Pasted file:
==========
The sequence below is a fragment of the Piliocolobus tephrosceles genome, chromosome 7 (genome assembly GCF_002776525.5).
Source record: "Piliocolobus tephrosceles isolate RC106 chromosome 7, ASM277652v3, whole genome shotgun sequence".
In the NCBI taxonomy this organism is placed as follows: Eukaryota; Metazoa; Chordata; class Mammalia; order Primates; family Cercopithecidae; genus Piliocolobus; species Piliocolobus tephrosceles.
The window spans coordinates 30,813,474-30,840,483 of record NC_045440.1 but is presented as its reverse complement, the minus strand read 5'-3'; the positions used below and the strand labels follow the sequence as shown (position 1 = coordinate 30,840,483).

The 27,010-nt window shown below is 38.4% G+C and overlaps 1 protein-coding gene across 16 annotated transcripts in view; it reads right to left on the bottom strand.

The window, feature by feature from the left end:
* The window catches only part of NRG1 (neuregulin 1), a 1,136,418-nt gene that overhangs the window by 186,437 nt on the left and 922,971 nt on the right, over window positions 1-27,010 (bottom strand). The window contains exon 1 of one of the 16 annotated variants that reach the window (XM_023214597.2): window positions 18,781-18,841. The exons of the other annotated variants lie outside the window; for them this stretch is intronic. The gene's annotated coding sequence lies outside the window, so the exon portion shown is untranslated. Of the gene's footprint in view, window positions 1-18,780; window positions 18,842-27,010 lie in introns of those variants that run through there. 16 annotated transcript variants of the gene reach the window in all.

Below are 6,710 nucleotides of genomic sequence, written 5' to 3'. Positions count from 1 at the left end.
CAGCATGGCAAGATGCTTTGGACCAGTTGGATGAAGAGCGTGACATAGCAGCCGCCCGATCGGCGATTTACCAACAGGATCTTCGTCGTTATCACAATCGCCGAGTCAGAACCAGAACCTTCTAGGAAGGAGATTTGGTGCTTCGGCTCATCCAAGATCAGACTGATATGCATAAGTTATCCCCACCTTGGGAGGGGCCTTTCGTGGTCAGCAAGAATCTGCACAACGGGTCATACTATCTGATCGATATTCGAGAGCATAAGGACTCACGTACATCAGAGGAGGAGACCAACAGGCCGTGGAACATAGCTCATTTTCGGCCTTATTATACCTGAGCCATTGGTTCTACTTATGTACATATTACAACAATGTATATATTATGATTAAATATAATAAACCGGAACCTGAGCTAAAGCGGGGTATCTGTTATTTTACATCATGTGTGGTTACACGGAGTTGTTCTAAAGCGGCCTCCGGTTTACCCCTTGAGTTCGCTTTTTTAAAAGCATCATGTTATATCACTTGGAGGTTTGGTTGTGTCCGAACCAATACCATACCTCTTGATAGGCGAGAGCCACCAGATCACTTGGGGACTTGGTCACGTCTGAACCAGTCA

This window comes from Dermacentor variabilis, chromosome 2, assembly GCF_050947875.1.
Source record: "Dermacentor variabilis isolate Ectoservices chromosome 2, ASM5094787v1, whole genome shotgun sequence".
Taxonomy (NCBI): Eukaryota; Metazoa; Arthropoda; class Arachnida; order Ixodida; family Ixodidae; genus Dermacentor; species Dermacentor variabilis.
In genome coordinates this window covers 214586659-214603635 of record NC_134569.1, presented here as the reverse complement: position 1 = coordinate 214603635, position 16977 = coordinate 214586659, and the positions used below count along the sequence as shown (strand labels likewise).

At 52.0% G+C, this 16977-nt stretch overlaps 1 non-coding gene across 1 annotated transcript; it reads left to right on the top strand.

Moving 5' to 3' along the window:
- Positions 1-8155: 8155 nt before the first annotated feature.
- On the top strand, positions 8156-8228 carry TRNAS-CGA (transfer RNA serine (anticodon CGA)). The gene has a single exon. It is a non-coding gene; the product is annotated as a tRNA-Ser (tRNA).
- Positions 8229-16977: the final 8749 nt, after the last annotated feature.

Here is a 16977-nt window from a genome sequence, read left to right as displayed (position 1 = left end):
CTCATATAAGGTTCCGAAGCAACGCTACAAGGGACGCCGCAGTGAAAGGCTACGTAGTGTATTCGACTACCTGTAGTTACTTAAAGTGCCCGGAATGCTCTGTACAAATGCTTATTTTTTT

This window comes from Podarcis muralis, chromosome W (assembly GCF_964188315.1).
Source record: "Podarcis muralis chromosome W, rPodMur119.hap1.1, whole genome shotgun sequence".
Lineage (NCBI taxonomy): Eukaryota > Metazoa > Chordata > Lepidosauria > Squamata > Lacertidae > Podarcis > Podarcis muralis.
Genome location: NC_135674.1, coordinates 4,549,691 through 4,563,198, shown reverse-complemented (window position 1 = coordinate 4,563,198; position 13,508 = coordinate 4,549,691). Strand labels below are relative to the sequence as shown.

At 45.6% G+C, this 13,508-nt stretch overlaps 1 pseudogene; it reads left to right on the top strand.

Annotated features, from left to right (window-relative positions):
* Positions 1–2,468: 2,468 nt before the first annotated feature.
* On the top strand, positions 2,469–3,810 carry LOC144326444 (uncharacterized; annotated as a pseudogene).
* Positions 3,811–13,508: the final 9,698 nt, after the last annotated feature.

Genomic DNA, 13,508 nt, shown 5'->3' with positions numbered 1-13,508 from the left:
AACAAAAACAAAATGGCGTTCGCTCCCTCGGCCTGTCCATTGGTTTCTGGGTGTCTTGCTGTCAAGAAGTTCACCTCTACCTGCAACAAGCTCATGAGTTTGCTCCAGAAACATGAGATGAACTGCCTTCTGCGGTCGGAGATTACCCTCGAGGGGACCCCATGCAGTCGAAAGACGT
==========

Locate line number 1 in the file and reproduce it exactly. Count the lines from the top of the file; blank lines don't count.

The sequence below is a fragment of the Piliocolobus tephrosceles genome, chromosome 7 (genome assembly GCF_002776525.5).